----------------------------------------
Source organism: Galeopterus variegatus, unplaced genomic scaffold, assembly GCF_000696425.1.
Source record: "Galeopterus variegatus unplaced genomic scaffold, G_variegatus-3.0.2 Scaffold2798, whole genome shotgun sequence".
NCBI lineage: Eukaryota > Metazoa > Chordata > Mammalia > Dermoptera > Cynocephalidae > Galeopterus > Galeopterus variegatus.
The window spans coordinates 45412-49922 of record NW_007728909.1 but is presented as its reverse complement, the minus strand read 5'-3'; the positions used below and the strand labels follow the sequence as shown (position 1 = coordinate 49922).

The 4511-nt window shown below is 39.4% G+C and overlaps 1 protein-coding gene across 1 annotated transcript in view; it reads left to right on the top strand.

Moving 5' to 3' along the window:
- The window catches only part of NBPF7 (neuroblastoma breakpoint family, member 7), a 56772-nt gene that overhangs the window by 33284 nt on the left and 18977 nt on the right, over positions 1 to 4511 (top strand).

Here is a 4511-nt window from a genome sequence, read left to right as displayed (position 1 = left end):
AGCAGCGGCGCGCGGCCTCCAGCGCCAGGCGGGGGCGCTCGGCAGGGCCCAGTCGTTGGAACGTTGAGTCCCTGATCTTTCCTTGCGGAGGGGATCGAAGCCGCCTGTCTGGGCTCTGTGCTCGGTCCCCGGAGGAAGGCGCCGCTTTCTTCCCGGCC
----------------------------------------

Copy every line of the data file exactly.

Source organism: Galeopterus variegatus, unplaced genomic scaffold, assembly GCF_000696425.1.
Source record: "Galeopterus variegatus unplaced genomic scaffold, G_variegatus-3.0.2 Scaffold2798, whole genome shotgun sequence".
NCBI lineage: Eukaryota > Metazoa > Chordata > Mammalia > Dermoptera > Cynocephalidae > Galeopterus > Galeopterus variegatus.
The window spans coordinates 45412-49922 of record NW_007728909.1 but is presented as its reverse complement, the minus strand read 5'-3'; the positions used below and the strand labels follow the sequence as shown (position 1 = coordinate 49922).

The 4511-nt window shown below is 39.4% G+C and overlaps 1 protein-coding gene across 1 annotated transcript in view; it reads left to right on the top strand.

Moving 5' to 3' along the window:
- The window catches only part of NBPF7 (neuroblastoma breakpoint family, member 7), a 56772-nt gene that overhangs the window by 33284 nt on the left and 18977 nt on the right, over positions 1 to 4511 (top strand).

Here is a 4511-nt window from a genome sequence, read left to right as displayed (position 1 = left end):
AGCAGCGGCGCGCGGCCTCCAGCGCCAGGCGGGGGCGCTCGGCAGGGCCCAGTCGTTGGAACGTTGAGTCCCTGATCTTTCCTTGCGGAGGGGATCGAAGCCGCCTGTCTGGGCTCTGTGCTCGGTCCCCGGAGGAAGGCGCCGCTTTCTTCCCGGCC